Further analysis of those early days of the pandemic can be viewed through another model of communication that Ronald Smith describes in his book, Strategic Planning for Public Relations. Information, persuasion and dialogue fall into the themes identified by the ancient Greeks.

Information is simply how information is passed from the source to the receiver. In this case from the government to the public. And dialogue allows a two-way conversation that aims to enhance understanding by all parties. Perhaps not an overt aim here, but one that should be an aspiration for any good leader so that consensus can be built, and conflict avoided at a critical time.

More complex is persuasion. Looking at how Smith’s analysis of persuasion worked during the pandemic will require us to examine how the ‘Three C’s model’ – Credibility, Charisma and Control – applied to Jersey and Guernsey.

Let us start with Credibility and Jersey’s Senator John le Fondré, a long serving politician who had been in opposition to the Council of Ministers for most of his career. Jersey’s parliamentary system is similar to Guernsey’s and is mainly made up of independent politicians without party affiliations. Senator Le Fondré had beaten the previous Chief Minister in a vote among politicians for the top job after doing a deal with what was then, Jersey’s only political party. Although honest, he was not seen by many as a competent leader with the expertise and status to run a government. And yet here he was, thrust centre stage at a time when the island most needed a strong leader.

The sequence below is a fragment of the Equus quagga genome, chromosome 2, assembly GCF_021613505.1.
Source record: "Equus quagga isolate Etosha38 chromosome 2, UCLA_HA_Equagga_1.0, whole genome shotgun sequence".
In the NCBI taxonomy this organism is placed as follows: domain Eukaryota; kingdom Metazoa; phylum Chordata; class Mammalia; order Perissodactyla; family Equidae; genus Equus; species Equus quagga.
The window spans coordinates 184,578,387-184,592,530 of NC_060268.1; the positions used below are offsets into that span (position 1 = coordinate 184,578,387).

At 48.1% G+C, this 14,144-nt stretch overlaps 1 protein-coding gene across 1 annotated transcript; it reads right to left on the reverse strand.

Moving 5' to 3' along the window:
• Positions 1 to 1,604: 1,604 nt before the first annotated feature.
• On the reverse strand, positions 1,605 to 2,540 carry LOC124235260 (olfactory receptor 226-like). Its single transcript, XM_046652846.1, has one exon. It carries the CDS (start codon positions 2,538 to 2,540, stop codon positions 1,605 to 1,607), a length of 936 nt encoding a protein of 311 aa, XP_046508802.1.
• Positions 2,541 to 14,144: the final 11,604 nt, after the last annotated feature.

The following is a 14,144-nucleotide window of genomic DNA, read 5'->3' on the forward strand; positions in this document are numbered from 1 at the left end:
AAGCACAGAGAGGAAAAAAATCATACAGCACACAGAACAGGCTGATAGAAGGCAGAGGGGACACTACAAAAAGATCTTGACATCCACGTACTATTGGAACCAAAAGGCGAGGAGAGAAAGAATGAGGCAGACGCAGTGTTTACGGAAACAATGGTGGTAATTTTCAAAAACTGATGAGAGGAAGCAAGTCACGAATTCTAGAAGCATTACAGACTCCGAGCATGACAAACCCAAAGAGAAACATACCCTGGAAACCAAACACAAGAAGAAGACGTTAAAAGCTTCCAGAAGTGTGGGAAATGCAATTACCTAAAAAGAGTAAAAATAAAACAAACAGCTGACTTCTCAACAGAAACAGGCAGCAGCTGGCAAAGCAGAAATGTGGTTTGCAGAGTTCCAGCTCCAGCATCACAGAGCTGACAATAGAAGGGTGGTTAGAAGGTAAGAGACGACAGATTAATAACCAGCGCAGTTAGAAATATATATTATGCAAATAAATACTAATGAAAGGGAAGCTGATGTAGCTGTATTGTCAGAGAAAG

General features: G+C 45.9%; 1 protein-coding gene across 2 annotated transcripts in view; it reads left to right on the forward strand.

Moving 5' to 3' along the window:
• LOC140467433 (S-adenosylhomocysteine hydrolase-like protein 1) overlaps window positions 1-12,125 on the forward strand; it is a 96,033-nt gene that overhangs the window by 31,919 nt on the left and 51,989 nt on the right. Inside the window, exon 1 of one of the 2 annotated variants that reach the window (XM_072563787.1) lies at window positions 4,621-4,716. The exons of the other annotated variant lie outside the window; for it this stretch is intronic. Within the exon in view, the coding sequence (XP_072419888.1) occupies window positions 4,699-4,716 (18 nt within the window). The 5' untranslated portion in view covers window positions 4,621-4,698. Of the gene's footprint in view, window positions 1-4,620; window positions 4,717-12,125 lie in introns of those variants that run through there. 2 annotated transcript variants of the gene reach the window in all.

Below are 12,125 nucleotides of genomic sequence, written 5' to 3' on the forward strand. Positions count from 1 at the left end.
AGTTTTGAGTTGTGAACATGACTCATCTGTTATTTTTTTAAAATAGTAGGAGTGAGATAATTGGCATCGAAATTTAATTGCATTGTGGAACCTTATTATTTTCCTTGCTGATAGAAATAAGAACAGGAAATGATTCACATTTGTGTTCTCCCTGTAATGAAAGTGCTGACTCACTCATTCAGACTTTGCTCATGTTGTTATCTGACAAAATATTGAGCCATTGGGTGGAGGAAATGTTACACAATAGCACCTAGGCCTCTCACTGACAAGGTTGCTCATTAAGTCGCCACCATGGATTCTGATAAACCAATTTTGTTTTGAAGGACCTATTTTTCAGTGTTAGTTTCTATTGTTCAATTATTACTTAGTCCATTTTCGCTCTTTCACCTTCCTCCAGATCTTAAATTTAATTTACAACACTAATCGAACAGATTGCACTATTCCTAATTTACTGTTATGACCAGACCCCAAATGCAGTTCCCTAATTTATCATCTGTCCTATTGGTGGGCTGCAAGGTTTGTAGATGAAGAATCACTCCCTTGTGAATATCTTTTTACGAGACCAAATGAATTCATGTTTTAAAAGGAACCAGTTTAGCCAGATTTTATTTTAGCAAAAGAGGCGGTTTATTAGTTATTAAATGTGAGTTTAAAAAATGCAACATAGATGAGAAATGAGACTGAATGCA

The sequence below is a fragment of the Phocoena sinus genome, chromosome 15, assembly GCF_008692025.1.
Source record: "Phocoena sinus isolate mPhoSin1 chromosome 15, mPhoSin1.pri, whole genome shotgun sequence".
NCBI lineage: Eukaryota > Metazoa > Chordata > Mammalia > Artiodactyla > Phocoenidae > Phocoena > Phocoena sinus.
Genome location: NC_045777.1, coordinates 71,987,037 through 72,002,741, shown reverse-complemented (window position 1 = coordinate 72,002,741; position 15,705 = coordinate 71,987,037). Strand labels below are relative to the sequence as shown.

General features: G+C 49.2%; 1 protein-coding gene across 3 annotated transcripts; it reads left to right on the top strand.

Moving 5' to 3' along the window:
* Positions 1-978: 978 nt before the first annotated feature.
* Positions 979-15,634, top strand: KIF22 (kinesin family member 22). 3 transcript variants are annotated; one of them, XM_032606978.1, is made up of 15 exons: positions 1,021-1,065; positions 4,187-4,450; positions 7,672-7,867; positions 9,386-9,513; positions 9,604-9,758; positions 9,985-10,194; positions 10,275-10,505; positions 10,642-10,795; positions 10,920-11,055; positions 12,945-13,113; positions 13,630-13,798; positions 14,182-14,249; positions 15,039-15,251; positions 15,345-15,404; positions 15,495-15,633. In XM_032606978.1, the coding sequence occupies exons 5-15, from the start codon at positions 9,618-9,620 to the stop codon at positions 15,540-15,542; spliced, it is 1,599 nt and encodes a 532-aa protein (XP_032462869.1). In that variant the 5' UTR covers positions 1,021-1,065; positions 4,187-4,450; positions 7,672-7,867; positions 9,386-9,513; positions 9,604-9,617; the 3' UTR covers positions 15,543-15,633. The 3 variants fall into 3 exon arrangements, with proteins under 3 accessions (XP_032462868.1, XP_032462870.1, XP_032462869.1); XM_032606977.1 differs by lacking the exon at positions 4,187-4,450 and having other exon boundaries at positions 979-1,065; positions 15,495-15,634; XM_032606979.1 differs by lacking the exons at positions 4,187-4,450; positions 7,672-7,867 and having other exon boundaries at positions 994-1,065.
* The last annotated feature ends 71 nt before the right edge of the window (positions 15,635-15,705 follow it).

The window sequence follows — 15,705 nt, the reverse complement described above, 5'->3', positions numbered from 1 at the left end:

In contrast, Guernsey’s Chief Minister, Deputy Gavin St Pier, seemed calm and authoritative, able to easily share the platform with Dr Nichola Brink, the Director of Public Health.

Another politician held to be honest, he displayed the competence and a status that helped him to come across as an effective communicator.

The Charisma imbalance between the two islands was obvious. Guernsey held press conferences more often, and those delivering them did so sitting down, rather than standing behind a lectern.

Deputy St Pier was younger than his Jersey counterpart. He had gone on the record about being the victim of sexual assault and had spoken up about mental health issues within his family. He did not come across as a remote figure and islanders were prepared to listen to his ‘Trust Us, We’ve Got This’ message.

In contrast, Senator Le Fondré didn’t seem at ease in front of the camera especially when teamed up with the equally grey Health Minister, Deputy Richard Renouf. They did not make a great double act and were memorably described as ‘bumbling idiots’ by a senior Guernsey politician. The description stuck and even the hugely respected Dr Ivan Muscat, the Deputy Medical Officer of Health, who led the health briefings, couldn’t reverse the poor image presented by Jersey.

In terms of Control, Jersey’s press conferences suffered from technical issues, subtitles that were often hilarious and at other times baffling. Senator Le Fondré looked uncomfortable and lacked the authority needed to command people’s attention and respect even if the words being used were the right ones.